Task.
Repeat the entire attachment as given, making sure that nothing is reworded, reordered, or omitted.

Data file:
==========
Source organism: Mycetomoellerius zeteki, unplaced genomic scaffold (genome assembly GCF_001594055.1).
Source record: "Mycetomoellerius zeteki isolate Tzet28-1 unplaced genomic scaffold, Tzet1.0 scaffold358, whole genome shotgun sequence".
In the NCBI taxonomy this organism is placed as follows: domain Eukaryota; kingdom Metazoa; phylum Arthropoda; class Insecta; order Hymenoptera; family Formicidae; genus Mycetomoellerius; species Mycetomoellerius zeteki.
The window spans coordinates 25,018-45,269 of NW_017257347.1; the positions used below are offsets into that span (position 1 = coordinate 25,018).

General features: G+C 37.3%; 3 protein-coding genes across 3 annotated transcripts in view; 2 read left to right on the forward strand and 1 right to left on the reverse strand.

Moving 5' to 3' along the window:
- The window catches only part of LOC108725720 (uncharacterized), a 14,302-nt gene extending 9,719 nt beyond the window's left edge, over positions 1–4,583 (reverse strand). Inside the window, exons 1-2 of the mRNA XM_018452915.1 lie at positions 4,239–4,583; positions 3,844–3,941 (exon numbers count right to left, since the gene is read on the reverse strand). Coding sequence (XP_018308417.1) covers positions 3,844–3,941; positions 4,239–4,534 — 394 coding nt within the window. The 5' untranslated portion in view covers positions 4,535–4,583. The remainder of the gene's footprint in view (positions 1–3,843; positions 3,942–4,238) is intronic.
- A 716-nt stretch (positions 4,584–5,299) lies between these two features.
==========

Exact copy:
Source organism: Mycetomoellerius zeteki, unplaced genomic scaffold (genome assembly GCF_001594055.1).
Source record: "Mycetomoellerius zeteki isolate Tzet28-1 unplaced genomic scaffold, Tzet1.0 scaffold358, whole genome shotgun sequence".
In the NCBI taxonomy this organism is placed as follows: domain Eukaryota; kingdom Metazoa; phylum Arthropoda; class Insecta; order Hymenoptera; family Formicidae; genus Mycetomoellerius; species Mycetomoellerius zeteki.
The window spans coordinates 25,018-45,269 of NW_017257347.1; the positions used below are offsets into that span (position 1 = coordinate 25,018).

General features: G+C 37.3%; 3 protein-coding genes across 3 annotated transcripts in view; 2 read left to right on the forward strand and 1 right to left on the reverse strand.

Moving 5' to 3' along the window:
- The window catches only part of LOC108725720 (uncharacterized), a 14,302-nt gene extending 9,719 nt beyond the window's left edge, over positions 1–4,583 (reverse strand). Inside the window, exons 1-2 of the mRNA XM_018452915.1 lie at positions 4,239–4,583; positions 3,844–3,941 (exon numbers count right to left, since the gene is read on the reverse strand). Coding sequence (XP_018308417.1) covers positions 3,844–3,941; positions 4,239–4,534 — 394 coding nt within the window. The 5' untranslated portion in view covers positions 4,535–4,583. The remainder of the gene's footprint in view (positions 1–3,843; positions 3,942–4,238) is intronic.
- A 716-nt stretch (positions 4,584–5,299) lies between these two features.